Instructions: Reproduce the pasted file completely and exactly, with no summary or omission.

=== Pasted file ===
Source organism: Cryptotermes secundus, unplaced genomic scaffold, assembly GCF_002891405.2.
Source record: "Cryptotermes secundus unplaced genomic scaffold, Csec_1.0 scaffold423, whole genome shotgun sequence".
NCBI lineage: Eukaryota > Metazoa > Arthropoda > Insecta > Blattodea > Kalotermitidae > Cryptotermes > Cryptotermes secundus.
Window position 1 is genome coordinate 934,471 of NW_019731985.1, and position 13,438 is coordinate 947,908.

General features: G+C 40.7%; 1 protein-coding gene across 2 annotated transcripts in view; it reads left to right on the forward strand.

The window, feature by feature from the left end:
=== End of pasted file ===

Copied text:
Source organism: Cryptotermes secundus, unplaced genomic scaffold, assembly GCF_002891405.2.
Source record: "Cryptotermes secundus unplaced genomic scaffold, Csec_1.0 scaffold423, whole genome shotgun sequence".
NCBI lineage: Eukaryota > Metazoa > Arthropoda > Insecta > Blattodea > Kalotermitidae > Cryptotermes > Cryptotermes secundus.
Window position 1 is genome coordinate 934,471 of NW_019731985.1, and position 13,438 is coordinate 947,908.

General features: G+C 40.7%; 1 protein-coding gene across 2 annotated transcripts in view; it reads left to right on the forward strand.

The window, feature by feature from the left end: